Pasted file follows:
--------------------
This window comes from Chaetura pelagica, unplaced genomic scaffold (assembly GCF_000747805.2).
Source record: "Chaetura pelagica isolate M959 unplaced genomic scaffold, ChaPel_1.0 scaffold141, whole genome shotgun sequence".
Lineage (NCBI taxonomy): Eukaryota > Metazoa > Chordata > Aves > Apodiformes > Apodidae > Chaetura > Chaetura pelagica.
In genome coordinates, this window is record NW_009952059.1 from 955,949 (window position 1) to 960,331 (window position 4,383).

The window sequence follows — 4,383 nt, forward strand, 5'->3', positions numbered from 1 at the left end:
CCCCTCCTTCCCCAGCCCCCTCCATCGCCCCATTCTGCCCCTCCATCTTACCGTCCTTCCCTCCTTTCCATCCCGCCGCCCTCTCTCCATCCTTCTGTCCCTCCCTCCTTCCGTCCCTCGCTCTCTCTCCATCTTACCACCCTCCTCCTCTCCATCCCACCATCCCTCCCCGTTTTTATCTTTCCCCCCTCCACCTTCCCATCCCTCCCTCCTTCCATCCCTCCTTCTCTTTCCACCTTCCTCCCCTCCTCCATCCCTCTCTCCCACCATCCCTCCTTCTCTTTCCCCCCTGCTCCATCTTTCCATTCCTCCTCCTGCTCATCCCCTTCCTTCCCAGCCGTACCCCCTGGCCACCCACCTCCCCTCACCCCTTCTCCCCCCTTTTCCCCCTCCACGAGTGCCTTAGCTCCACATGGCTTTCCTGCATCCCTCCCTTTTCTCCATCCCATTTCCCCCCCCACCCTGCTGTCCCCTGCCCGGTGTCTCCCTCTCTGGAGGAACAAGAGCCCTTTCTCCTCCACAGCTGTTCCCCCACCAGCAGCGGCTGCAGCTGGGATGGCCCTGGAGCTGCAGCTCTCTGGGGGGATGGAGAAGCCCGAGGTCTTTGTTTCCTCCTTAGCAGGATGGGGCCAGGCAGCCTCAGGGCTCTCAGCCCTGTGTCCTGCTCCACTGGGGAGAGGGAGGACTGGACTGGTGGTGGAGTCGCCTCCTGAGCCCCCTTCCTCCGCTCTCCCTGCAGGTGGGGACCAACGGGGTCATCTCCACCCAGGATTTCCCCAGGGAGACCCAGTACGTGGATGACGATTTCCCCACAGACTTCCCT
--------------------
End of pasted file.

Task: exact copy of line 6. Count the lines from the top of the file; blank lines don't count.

CCCCTCCTTCCCCAGCCCCCTCCATCGCCCCATTCTGCCCCTCCATCTTACCGTCCTTCCCTCCTTTCCATCCCGCCGCCCTCTCTCCATCCTTCTGTCCCTCCCTCCTTCCGTCCCTCGCTCTCTCTCCATCTTACCACCCTCCTCCTCTCCATCCCACCATCCCTCCCCGTTTTTATCTTTCCCCCCTCCACCTTCCCATCCCTCCCTCCTTCCATCCCTCCTTCTCTTTCCACCTTCCTCCCCTCCTCCATCCCTCTCTCCCACCATCCCTCCTTCTCTTTCCCCCCTGCTCCATCTTTCCATTCCTCCTCCTGCTCATCCCCTTCCTTCCCAGCCGTACCCCCTGGCCACCCACCTCCCCTCACCCCTTCTCCCCCCTTTTCCCCCTCCACGAGTGCCTTAGCTCCACATGGCTTTCCTGCATCCCTCCCTTTTCTCCATCCCATTTCCCCCCCCACCCTGCTGTCCCCTGCCCGGTGTCTCCCTCTCTGGAGGAACAAGAGCCCTTTCTCCTCCACAGCTGTTCCCCCACCAGCAGCGGCTGCAGCTGGGATGGCCCTGGAGCTGCAGCTCTCTGGGGGGATGGAGAAGCCCGAGGTCTTTGTTTCCTCCTTAGCAGGATGGGGCCAGGCAGCCTCAGGGCTCTCAGCCCTGTGTCCTGCTCCACTGGGGAGAGGGAGGACTGGACTGGTGGTGGAGTCGCCTCCTGAGCCCCCTTCCTCCGCTCTCCCTGCAGGTGGGGACCAACGGGGTCATCTCCACCCAGGATTTCCCCAGGGAGACCCAGTACGTGGATGACGATTTCCCCACAGACTTCCCT